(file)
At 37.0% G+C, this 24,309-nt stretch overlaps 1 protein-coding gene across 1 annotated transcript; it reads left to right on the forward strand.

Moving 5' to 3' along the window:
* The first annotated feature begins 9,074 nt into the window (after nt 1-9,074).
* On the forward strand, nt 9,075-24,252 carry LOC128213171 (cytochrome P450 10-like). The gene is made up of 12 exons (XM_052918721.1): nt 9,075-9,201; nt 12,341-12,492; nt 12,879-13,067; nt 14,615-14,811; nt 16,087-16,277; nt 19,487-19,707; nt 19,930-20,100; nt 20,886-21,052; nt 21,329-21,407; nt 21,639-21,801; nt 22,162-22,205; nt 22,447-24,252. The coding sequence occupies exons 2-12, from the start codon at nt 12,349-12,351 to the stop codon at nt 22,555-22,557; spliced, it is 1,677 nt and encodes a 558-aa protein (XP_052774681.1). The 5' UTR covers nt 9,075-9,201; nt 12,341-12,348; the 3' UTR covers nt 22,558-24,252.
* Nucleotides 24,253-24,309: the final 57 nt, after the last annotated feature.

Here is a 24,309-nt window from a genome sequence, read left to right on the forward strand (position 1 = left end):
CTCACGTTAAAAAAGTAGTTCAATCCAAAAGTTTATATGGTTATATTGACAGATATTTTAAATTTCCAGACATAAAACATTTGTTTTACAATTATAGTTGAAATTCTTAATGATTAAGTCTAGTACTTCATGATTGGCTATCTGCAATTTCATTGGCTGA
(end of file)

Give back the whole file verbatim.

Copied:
At 37.0% G+C, this 24,309-nt stretch overlaps 1 protein-coding gene across 1 annotated transcript; it reads left to right on the forward strand.

Moving 5' to 3' along the window:
* The first annotated feature begins 9,074 nt into the window (after nt 1-9,074).
* On the forward strand, nt 9,075-24,252 carry LOC128213171 (cytochrome P450 10-like). The gene is made up of 12 exons (XM_052918721.1): nt 9,075-9,201; nt 12,341-12,492; nt 12,879-13,067; nt 14,615-14,811; nt 16,087-16,277; nt 19,487-19,707; nt 19,930-20,100; nt 20,886-21,052; nt 21,329-21,407; nt 21,639-21,801; nt 22,162-22,205; nt 22,447-24,252. The coding sequence occupies exons 2-12, from the start codon at nt 12,349-12,351 to the stop codon at nt 22,555-22,557; spliced, it is 1,677 nt and encodes a 558-aa protein (XP_052774681.1). The 5' UTR covers nt 9,075-9,201; nt 12,341-12,348; the 3' UTR covers nt 22,558-24,252.
* Nucleotides 24,253-24,309: the final 57 nt, after the last annotated feature.

Here is a 24,309-nt window from a genome sequence, read left to right on the forward strand (position 1 = left end):
CTCACGTTAAAAAAGTAGTTCAATCCAAAAGTTTATATGGTTATATTGACAGATATTTTAAATTTCCAGACATAAAACATTTGTTTTACAATTATAGTTGAAATTCTTAATGATTAAGTCTAGTACTTCATGATTGGCTATCTGCAATTTCATTGGCTGA